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1.  Prevalence of Abnormal Glucose Tolerance and Risk Factors in Urban and Rural Malaysia 
Diabetes Care  2011;34(6):1362-1364.
OBJECTIVE
To determine the prevalence of prediabetes and diabetes among rural and urban Malaysians.
RESEARCH DESIGN AND METHODS
This cross-sectional survey was conducted among 3,879 Malaysian adults (1,335 men and 2,544 women). All subjects underwent the 75-g oral glucose tolerance test (OGTT).
RESULTS
The overall prevalence of prediabetes was 22.1% (30.2% in men and 69.8% in women). Isolated impaired fasting glucose (IFG) and impaired glucose tolerance (IGT) were found in 3.4 and 16.1% of the study population, respectively, whereas 2.6% of the subjects had both IFG and IGT. Based on an OGTT, the prevalence of newly diagnosed type 2 diabetes was 12.6% (31.0% in men and 69.0% in women). The prediabetic subjects also had an increased prevalence of cardiovascular disease risk factors.
CONCLUSIONS
The large proportion of undiagnosed cases of prediabetes and diabetes reflects the lack of public awareness of the disease.
doi:10.2337/dc11-0005
PMCID: PMC3114358  PMID: 21498788
2.  Glycemic Control among Pregnant Diabetic Women on Insulin Who Fasted During Ramadan 
Background: Ramadan fasting for pregnant women with diabetes remains controversial and underreported. The objective of this study was to determine the glycemic control in pregnant diabetic women on insulin who fasted during Ramadan.
Methods: This was a retrospective study carried out over a period of three years including pregnant diabetic women, who were on short-acting, intermediate-acting, or a combination of them, and opted to carry out Ramadan fasting. Glycemic control was assessed before, middle and after Ramadan fasting.
Results: Thirty seven women opted to fast with 24 (64.9%) of them had type 2 diabetes mellitus and 83.8% of them required combined insulin (short- acting, intermediate-acting) therapy. The age of the participants was 32.13±4.68 years, and the age of their pregnancies was 25.60±7.12 weeks when the study was performed. The median number of days fasted was 25 days, and most of the women were able to fast for more than 15 days. There was no difference between glycemic control of type 2 diabetes mellitus and gestational diabetes mellitus women prior to fasting. In the middle of Ramadan, serum fructosamine decreased in both groups. However, only serum HbA1c reduced in gestational diabetes mellitus after Ramadan.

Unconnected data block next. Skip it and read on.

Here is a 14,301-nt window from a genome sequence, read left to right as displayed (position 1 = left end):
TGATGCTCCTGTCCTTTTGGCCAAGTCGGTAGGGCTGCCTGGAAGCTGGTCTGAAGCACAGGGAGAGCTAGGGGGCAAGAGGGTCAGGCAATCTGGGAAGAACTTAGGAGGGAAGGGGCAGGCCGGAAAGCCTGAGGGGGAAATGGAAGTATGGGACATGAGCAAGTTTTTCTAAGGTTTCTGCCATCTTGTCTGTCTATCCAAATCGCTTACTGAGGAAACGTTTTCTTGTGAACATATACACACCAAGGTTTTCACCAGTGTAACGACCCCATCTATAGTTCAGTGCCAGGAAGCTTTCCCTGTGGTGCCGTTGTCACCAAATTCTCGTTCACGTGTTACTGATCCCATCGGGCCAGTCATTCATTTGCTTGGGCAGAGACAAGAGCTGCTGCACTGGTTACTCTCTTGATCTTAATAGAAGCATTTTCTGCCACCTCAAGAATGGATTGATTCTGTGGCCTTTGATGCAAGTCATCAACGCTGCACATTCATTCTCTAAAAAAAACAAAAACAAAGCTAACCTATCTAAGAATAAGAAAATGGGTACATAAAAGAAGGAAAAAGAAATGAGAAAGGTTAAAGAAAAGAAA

Conclusion: the findings indicate that pregnant diabetic women on insulin were able to fast during Ramadan and that their glycemic control was improved during fasting period. They may also suggest that instead of absolute ban on fasting for pregnant diabetic women more practical approach and close consultation with health care providers might be more helpful.
PMCID: PMC3470278  PMID: 23115409
Fasting; insulin; diabetes; pregnancy; gestational diabetes
3.  A case of Hashimoto encephalopathy in a Malay woman with Graves disease 
BMJ Case Reports  2009;2009:bcr01.2009.1501.
Hashimoto encephalopathy (HE) is a poorly recognised steroid-responsive encephalopathy, with prominent neuropsychiatric features. Diagnosis is often difficult due to its heterogeneous clinical presentation, especially since the thyroid status or anti-thyroid antibody titres may not be related to the disease state. Here, the case of a 23-year-old Malay woman with Graves disease who presented with progressive encephalopathy diagnosed as HE is presented. She responded dramatically to high dose intravenous and then oral corticosteroid. A month after the initiation of treatment, she regained full independency.
doi:10.1136/bcr.01.2009.1501
PMCID: PMC3027930  PMID: 21709844

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